TO READ ON, VISIT: Europe aviation: don't expect 2019 capacity levels before 2024 or 2025
Air India is planning significant merger and fleet moves as it looks to strengthen its competitive position in the dynamic Indian aviation market.
The potential integration of Air India and its joint venture airline Vistara would deliver some of the consolidation that was expected to result from the recent privatisation of the country’s flag carrier.
Air India’s new owner, the Tata Group, intends to grow the airline’s market share dramatically. Merging some of the group’s multiple airline holdings will help it achieve this, but it also needs organic growth.
To this end, Air India plans to lease 30 aircraft to boost its network. It is also likely to place orders for new aircraft: it has no orders on its books and will need them to at least to account for fleet renewal.
The sudden flurry of activity by Air India is a welcome development after it has spent years in limbo while the government tried to find a buyer. The arrival of the COVID-19 pandemic also stalled its plans, but now the Indian market is booming again, and growth is back on the agenda.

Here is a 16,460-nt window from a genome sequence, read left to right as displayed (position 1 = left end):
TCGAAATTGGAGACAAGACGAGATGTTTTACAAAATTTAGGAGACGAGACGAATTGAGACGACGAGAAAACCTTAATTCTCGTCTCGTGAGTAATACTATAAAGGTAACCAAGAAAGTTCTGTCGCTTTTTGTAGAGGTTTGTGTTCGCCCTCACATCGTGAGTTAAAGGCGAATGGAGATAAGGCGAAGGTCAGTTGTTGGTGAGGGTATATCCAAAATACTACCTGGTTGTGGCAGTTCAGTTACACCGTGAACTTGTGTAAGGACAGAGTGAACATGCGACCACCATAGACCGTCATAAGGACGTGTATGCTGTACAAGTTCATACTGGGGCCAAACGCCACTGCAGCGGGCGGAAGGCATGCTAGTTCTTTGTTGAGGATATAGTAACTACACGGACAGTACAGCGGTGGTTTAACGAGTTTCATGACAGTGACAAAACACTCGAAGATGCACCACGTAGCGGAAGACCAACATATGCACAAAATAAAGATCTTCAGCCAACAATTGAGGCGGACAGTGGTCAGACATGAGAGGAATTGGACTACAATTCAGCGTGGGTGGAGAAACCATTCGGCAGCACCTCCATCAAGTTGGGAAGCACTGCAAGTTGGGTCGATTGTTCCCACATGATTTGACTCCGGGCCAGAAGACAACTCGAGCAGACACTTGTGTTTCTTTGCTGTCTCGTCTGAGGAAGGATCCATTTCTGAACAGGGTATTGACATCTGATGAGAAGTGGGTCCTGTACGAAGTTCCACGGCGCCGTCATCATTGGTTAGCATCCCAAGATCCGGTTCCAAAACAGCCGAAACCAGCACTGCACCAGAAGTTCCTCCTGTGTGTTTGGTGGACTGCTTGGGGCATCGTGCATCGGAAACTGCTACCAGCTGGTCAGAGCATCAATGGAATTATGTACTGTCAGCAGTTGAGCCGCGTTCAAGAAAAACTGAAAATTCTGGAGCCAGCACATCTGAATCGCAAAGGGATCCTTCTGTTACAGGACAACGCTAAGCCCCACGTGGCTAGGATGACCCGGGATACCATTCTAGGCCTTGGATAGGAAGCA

TO READ ON, VISIT: Air India-Vistara integration would aid Tata Group’s expansion ambitions
On several occasions CAPA has reported on Lufthansa’s apparent disinterest in building any kind of hub operation at Berlin, where a new airport opened in 2020 following lengthy delays.
Berlin is, of course, the capital of Germany – Europe’s most populated country, with the largest economy.
Now Lufthansa’s CEO has reinforced that reticence, insisting that the country is “too small” to merit a northern hub to supplement the existing central and southern ones.
But is it? And could Lufthansa develop its modest Berlin operations – which amount to a feed to Frankfurt and Munich – by way of O&D routes alone?
Colombia’s newest low cost operator Ultra Air is off to a solid start, despite global macro-economic pressures, including fuel price volatility.
But the Colombian market continues to rebound at a steady pace, and Ultra Air expects that market expansion will continue.
There are also other significant changes occurring in the Colombian market as the country’s first and third largest airlines, Avianca and Viva, along with the Brazilian operator GOL, are working to create the Abra Group.
Ultra Air’s CEO William Shaw believes that consolidation could open up some opportunities, but also cautions that a level playing field needs to be maintained as the latest round of consolidation progresses.
Amsterdam Schiphol Airport has recently had its annual movements cap reduced to 440,000 per annum, which gives it a big problem because the alternative – the opening of the general aviation Lelystad Airport to commercial flights – has been put back to 2024, at the earliest.